Steven D. Sladkus, Jeffrey M. Schwartz & Jeffrey S. Reich in Board Operations on December 6, 2012
The ADA does not require a plaintiff to provide any prior notice of his or her intent to file suit. As a result, many buildings, including in this instance our client co-op board, found themselves facing lawsuits without warning. Given that liability was a "slam dunk" for the plaintiff and our condo-board client was on the hook for the plaintiff's legal costs, we resolved the claim quickly to minimize our client's exposure and stop the plaintiff's legal fees from accruing.
The settlement entailed correcting the alleged ADA violations and paying an agreed-upon amount for attorneys' fees. While the violations were easily resolved, the claim for attorneys' fees was settled at a steep cost, though less than $10,00. Such legal fees are nearly unavoidable under Title III.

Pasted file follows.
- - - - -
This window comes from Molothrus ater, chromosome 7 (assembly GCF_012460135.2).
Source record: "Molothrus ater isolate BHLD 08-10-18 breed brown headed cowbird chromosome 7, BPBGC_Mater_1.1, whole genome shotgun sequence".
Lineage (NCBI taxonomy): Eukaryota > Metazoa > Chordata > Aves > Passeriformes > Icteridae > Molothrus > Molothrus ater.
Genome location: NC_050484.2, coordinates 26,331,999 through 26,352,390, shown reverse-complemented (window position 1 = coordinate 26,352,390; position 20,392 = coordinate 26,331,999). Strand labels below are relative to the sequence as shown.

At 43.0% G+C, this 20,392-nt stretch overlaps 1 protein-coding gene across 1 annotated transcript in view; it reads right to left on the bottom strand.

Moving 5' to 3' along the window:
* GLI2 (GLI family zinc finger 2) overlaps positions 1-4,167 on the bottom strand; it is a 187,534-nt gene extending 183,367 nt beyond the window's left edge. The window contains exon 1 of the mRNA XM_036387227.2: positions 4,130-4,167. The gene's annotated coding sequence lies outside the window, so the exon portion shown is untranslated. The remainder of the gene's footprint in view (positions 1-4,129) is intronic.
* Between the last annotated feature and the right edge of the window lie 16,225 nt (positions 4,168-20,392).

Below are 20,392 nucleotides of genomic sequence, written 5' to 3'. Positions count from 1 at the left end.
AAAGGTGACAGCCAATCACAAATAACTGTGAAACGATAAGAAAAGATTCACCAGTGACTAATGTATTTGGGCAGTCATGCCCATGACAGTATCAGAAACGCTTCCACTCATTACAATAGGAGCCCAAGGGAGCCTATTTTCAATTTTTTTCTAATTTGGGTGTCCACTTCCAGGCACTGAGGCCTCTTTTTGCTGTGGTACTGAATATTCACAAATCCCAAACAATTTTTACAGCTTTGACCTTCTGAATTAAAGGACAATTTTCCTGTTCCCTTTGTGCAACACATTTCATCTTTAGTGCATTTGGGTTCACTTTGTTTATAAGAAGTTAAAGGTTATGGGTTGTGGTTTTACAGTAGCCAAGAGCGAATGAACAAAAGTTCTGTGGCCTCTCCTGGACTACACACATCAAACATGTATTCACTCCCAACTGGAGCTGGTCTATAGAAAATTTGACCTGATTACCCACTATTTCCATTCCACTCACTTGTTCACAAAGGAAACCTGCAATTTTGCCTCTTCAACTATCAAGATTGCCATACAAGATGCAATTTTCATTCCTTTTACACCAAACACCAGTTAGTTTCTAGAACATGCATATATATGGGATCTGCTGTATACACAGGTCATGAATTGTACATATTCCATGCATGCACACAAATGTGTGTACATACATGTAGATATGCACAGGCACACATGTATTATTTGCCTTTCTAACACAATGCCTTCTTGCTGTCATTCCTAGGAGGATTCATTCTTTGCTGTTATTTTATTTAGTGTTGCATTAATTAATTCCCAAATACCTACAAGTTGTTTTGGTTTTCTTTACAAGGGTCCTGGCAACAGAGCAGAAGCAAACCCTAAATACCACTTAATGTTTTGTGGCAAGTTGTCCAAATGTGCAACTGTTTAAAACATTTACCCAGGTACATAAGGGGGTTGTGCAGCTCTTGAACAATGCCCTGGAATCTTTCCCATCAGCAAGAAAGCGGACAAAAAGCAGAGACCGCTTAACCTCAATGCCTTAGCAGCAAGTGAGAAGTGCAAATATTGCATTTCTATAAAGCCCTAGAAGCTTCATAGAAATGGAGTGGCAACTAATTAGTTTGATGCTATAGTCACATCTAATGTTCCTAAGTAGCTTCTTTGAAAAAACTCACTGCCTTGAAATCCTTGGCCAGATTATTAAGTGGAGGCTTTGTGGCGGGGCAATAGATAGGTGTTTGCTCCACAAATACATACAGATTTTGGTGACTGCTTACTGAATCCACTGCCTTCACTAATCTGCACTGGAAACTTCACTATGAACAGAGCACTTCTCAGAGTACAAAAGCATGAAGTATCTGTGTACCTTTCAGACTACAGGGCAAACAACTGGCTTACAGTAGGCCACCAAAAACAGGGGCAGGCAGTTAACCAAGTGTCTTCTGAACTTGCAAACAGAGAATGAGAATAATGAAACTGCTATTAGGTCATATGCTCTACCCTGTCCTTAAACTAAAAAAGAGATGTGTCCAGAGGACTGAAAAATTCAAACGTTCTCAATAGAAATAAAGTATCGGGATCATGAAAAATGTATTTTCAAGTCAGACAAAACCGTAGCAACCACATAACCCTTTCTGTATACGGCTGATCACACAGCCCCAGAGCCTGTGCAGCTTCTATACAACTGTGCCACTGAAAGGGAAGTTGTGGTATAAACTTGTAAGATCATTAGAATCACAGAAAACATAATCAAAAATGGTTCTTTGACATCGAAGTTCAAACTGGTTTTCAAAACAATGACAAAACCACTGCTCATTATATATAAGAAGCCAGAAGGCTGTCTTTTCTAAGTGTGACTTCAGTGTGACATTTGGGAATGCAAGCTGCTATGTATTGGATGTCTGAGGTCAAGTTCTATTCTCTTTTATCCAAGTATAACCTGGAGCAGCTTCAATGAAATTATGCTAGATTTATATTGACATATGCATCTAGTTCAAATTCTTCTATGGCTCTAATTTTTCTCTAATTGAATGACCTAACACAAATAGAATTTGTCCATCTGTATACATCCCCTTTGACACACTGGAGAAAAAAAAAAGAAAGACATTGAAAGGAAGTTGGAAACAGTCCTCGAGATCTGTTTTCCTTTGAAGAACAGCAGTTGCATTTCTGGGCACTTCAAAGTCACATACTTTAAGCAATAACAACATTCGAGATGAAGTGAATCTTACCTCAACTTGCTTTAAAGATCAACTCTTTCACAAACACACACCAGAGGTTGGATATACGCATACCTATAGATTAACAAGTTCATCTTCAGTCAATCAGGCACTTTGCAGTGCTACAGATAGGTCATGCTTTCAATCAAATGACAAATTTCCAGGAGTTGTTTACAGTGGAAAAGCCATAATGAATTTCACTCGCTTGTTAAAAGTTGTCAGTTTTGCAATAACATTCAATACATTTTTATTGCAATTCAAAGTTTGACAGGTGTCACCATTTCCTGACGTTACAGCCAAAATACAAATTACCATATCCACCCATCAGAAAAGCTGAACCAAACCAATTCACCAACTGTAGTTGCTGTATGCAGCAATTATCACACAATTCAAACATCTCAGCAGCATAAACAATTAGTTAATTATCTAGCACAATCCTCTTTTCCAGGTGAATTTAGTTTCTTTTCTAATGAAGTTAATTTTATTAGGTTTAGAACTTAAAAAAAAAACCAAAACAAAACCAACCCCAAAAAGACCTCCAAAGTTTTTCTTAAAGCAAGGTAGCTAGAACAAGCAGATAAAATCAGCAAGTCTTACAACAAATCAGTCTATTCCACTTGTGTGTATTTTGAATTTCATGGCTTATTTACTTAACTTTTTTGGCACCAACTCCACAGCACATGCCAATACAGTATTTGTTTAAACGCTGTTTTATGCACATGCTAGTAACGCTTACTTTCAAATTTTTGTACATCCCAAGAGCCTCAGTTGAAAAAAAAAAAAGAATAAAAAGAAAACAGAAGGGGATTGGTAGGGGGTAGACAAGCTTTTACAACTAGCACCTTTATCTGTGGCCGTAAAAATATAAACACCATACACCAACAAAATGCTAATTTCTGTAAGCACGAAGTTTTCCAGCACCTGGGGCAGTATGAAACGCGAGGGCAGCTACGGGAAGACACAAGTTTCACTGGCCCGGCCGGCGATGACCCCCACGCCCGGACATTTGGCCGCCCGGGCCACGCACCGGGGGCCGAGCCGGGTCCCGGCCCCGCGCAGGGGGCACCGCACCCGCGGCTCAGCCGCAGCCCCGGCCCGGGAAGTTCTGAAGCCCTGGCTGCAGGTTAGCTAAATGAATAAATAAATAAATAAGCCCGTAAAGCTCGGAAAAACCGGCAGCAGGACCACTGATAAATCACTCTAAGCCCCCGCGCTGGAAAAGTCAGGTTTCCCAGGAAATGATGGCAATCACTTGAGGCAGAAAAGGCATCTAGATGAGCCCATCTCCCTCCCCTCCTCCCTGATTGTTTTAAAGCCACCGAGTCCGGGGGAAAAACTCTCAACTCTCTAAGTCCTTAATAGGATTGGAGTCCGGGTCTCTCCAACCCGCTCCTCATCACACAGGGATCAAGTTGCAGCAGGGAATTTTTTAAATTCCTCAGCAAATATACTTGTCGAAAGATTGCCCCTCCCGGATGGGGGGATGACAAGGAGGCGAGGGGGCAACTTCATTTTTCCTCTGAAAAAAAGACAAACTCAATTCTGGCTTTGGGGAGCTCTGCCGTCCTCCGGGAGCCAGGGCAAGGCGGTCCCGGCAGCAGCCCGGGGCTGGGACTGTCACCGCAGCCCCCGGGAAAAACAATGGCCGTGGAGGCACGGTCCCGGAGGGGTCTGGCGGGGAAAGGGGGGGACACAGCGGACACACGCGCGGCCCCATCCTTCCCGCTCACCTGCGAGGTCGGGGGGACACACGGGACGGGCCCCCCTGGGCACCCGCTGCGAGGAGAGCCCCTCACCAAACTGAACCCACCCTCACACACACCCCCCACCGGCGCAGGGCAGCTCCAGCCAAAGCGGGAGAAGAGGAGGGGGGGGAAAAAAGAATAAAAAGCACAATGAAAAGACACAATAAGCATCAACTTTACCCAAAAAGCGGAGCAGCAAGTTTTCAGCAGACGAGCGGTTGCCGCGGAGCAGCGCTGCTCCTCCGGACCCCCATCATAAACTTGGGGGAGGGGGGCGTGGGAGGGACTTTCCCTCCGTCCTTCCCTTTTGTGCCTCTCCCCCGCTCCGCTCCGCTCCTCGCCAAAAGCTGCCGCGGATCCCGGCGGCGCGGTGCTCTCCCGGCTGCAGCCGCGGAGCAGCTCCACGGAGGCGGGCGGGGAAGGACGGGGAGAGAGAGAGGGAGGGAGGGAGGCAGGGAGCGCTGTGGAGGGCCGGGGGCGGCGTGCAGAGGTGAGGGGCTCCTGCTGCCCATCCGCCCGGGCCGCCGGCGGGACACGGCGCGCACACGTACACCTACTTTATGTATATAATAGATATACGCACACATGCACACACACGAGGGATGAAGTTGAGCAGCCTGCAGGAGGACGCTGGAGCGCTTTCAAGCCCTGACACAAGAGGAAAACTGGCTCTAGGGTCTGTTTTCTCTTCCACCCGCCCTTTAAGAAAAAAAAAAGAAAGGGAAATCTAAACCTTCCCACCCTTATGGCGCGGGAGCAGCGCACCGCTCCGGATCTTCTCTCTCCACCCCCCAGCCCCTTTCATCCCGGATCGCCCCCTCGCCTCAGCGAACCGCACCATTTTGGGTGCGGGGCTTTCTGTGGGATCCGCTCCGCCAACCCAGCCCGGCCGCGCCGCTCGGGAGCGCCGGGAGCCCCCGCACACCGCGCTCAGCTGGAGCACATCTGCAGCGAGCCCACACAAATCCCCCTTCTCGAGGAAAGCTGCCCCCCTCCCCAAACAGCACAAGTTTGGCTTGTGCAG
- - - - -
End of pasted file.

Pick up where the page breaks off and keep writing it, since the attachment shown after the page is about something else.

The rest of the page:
Co-op boards and condo boards can avoid Title III ADA lawsuits by taking a few protective measures. Confirm that your building's insurance policy protects against these claims. Retain an ADA-compliance expert to survey the building for violations and recommend solutions for correcting them. Many times, the solutions can be simple and inexpensive. For example, if the store entrance in your building has steps, consider purchasing a temporary ramp and installing a wireless doorbell.
Being proactive will not only avoid unwanted litigation, but will also serve the ADA's true goal of assisting the disabled.
Steven D. Sladkus, Jeffrey M. Schwartz and Jeffrey S. Reich are partners at Wolf Haldenstein Adler Freeman & Herz.
Photo by Carol Ott
Co-op and condo board business broken down into bite-sized bits - 2 stories each week. Read now on all digital devices.
A free digital resource for co-op/condo board directors. Published twice a month. Read now on all digital devices.